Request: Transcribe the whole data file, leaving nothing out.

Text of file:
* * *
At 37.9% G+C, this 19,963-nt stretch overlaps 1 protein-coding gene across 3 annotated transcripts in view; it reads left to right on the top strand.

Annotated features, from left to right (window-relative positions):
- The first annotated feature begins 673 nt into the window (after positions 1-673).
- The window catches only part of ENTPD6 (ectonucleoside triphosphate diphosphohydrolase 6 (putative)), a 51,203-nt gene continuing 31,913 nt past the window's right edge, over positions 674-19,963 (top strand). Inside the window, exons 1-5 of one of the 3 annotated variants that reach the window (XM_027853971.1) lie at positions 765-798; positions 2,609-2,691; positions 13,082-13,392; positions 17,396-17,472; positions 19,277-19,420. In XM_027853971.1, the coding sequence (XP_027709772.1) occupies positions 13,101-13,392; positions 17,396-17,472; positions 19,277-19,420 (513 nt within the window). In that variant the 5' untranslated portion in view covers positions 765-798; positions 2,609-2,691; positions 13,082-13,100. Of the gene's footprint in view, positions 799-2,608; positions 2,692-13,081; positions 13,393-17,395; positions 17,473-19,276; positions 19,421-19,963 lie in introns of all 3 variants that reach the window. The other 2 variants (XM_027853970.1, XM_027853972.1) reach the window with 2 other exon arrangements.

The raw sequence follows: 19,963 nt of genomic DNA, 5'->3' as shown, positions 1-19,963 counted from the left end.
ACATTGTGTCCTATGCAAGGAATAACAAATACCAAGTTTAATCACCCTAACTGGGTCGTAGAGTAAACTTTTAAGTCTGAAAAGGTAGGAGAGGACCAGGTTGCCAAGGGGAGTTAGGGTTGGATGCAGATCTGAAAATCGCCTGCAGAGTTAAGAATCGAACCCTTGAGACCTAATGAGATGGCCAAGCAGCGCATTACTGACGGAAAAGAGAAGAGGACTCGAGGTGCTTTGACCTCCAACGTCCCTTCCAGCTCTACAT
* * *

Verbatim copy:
At 37.9% G+C, this 19,963-nt stretch overlaps 1 protein-coding gene across 3 annotated transcripts in view; it reads left to right on the top strand.

Annotated features, from left to right (window-relative positions):
- The first annotated feature begins 673 nt into the window (after positions 1-673).
- The window catches only part of ENTPD6 (ectonucleoside triphosphate diphosphohydrolase 6 (putative)), a 51,203-nt gene continuing 31,913 nt past the window's right edge, over positions 674-19,963 (top strand). Inside the window, exons 1-5 of one of the 3 annotated variants that reach the window (XM_027853971.1) lie at positions 765-798; positions 2,609-2,691; positions 13,082-13,392; positions 17,396-17,472; positions 19,277-19,420. In XM_027853971.1, the coding sequence (XP_027709772.1) occupies positions 13,101-13,392; positions 17,396-17,472; positions 19,277-19,420 (513 nt within the window). In that variant the 5' untranslated portion in view covers positions 765-798; positions 2,609-2,691; positions 13,082-13,100. Of the gene's footprint in view, positions 799-2,608; positions 2,692-13,081; positions 13,393-17,395; positions 17,473-19,276; positions 19,421-19,963 lie in introns of all 3 variants that reach the window. The other 2 variants (XM_027853970.1, XM_027853972.1) reach the window with 2 other exon arrangements.

The raw sequence follows: 19,963 nt of genomic DNA, 5'->3' as shown, positions 1-19,963 counted from the left end.
ACATTGTGTCCTATGCAAGGAATAACAAATACCAAGTTTAATCACCCTAACTGGGTCGTAGAGTAAACTTTTAAGTCTGAAAAGGTAGGAGAGGACCAGGTTGCCAAGGGGAGTTAGGGTTGGATGCAGATCTGAAAATCGCCTGCAGAGTTAAGAATCGAACCCTTGAGACCTAATGAGATGGCCAAGCAGCGCATTACTGACGGAAAAGAGAAGAGGACTCGAGGTGCTTTGACCTCCAACGTCCCTTCCAGCTCTACAT